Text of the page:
Imatges de pÓgina




AVING confidered the proper topics of argument for the proof of any propofition, it remains that I confider what makes the bulk of a discourse, under the head of Amplification.

In general, whatever may with propriety be faid upon any topic, should tend to confirm, or illuftrate that topic; and be longer or fhorter as the cafe requires: and, fince any particular argument may require proof or confirmation, it must be confidered in every respect as the original propofition itself, and be supported by arguments fetched from the topics which are proper to it. In a regular difcourfe, the amplification, or enlargement, is nothing more than a collection of such arguments and observations as tend to confirm or illuftrate the fubject of it; and therefore not a fentence, or a word, fhould be inferted that doth not improve the sense, and tend to make the apprehension of the reader, or hearer, either more just, or more strong and lively.

More particularly, the precise nature of amplification, with respect to argumentative discourses, confifts either in supplying fuch intermediate arguments as might have been fuppreffed, or in a more copious induction of particulars.

A demon

A demonftration may be given in fuch a manner as may be fufficiently full and conclufive to a person who is pretty well verfed in the science to which it belongs, or fuch as are fimilar to it, and yet may want a great many intermediate steps, and mediums of proof, necessary to make it intelligible to a person who is not fo well prepared. When a person writes for the learned, it is fuperfluous to use more words than will enable them to see the force of what he advances, and it is impertinent to mention those intermediate ideas which he knows are quite familiar to their minds. But if this discourse be made intelligible to the bulk of mankind, and especially if it must be adapted to the capacities of children and young perfons, it must be amplified, by inserting in it those intermediate steps, and mediums of proof, which before were omitted as unneceffary. Because it would be abfurd in any writer, and would defeat the purpose of his discourse, to take any thing for granted that his reader was not acquainted with, or to omit any thing that he was not able to supply.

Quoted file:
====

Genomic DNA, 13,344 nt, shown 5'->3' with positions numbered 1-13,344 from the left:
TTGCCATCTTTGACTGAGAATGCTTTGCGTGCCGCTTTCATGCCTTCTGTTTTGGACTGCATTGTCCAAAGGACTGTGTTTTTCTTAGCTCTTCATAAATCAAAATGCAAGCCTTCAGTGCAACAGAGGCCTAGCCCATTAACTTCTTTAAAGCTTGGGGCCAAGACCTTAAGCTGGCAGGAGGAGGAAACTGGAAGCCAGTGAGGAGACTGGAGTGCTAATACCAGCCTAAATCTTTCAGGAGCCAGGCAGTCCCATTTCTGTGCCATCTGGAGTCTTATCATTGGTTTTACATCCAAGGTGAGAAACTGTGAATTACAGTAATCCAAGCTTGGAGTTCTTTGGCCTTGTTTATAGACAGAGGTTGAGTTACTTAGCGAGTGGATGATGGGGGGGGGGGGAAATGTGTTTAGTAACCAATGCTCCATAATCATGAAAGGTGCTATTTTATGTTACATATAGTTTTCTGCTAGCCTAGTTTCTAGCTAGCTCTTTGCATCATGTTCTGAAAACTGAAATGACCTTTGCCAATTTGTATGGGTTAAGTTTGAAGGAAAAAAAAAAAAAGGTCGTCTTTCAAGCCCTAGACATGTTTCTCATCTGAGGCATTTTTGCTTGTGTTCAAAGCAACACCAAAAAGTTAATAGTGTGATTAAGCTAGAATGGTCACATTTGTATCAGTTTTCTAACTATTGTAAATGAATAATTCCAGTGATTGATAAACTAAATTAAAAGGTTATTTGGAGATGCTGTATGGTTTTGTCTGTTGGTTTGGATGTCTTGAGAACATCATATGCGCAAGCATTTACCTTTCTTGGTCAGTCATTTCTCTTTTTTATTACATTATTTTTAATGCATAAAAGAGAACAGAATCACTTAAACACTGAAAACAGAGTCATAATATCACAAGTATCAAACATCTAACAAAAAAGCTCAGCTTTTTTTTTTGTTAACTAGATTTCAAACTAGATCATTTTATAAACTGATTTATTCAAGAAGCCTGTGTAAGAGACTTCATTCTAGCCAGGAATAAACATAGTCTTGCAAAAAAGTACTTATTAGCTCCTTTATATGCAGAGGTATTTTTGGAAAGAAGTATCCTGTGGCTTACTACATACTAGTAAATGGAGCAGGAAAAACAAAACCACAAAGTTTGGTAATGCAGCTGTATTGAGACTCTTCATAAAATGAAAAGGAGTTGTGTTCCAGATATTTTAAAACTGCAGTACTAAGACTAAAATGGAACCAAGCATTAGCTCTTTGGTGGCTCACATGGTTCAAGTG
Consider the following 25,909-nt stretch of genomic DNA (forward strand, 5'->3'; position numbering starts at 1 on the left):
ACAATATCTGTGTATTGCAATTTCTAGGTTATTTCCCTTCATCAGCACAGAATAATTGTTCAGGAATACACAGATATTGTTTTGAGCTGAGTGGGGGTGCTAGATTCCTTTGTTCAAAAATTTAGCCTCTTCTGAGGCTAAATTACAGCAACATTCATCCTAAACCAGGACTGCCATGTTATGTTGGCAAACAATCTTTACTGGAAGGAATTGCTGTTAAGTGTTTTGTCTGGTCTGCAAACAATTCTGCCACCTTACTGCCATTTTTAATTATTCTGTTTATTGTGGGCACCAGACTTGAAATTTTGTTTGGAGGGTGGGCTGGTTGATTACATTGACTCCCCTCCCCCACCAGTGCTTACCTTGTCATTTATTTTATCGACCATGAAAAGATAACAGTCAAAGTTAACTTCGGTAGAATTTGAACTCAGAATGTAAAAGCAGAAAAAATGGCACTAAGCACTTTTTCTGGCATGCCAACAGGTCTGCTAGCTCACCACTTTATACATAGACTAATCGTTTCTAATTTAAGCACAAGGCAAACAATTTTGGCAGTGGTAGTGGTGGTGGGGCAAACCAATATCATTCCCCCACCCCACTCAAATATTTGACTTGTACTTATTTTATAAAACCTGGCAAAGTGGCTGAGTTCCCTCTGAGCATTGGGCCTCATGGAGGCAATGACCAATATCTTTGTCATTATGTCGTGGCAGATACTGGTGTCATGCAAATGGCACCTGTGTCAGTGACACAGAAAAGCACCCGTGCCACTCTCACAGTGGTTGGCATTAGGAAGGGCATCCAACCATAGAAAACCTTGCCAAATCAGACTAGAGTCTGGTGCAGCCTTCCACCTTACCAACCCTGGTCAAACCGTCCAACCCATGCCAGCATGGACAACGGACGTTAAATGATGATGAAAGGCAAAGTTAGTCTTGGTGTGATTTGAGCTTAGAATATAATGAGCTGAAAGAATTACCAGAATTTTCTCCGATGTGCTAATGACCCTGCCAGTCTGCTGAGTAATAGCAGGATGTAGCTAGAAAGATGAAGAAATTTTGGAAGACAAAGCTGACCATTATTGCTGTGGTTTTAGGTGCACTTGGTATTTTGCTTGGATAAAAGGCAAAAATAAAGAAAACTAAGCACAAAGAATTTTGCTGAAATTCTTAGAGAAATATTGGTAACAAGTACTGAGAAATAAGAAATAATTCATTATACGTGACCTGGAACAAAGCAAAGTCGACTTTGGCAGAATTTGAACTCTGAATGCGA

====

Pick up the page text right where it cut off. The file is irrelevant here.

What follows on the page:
Newton's Principia is a remarkable inftance to the present purpose. The demonstrations in that treatise are extremely concife, a great number of intermediate fteps being omitted; and therefore but few, even of mathematicians, are capable of understanding it without a comment. The commentary amplifies, by supplying the steps that were fuppreffed by the author; and thus the book may be fitted for more general use.

When the proof of a general propofition confifts of the induction of particulars, it may be fufficient in fome cafes, to mention only a few of the particulars. In other cafes, it may be convenient to amplify, or fwell the demonftration by a more copious enumeration.

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A narration or defcription is concife, when only a few of the most important particulars are mentioned, and amplified and enlarged by a more minute detail. The former is fufficient, where it answers a writer's purpose barely to inform his reader of the reality of an event; the latter is neceffary, if he be defirous that the reader be interested in it, and affected with it.

Addifon (Spectator, No. 519.) obferving how full of life are those parts of nature which are subject to our observation, amplifies it in the following beautiful manner: "Every part of "matter is peopled, every green leaf fwarms with inhabitants. "There is scarce a fingle humour in the body of a man, or of

any other animal, in which our glaffes do not discover myriads "of living creatures. The furface of animals is also covered

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" with other animals, which are, in the fame manner, the bafis


"of other animals, that live upon it. Nay, we find in the most "folid bodies, as in marble itself, innumerable cells and cavities,

that are crouded with fuch imperceptible inhabitants, as are "too little for the naked eye to difcoyer. On the other hand,. "if we look into the more bulky parts of nature, we fee the “feas, lakes, and rivers, teeming with numberlefs kinds of liv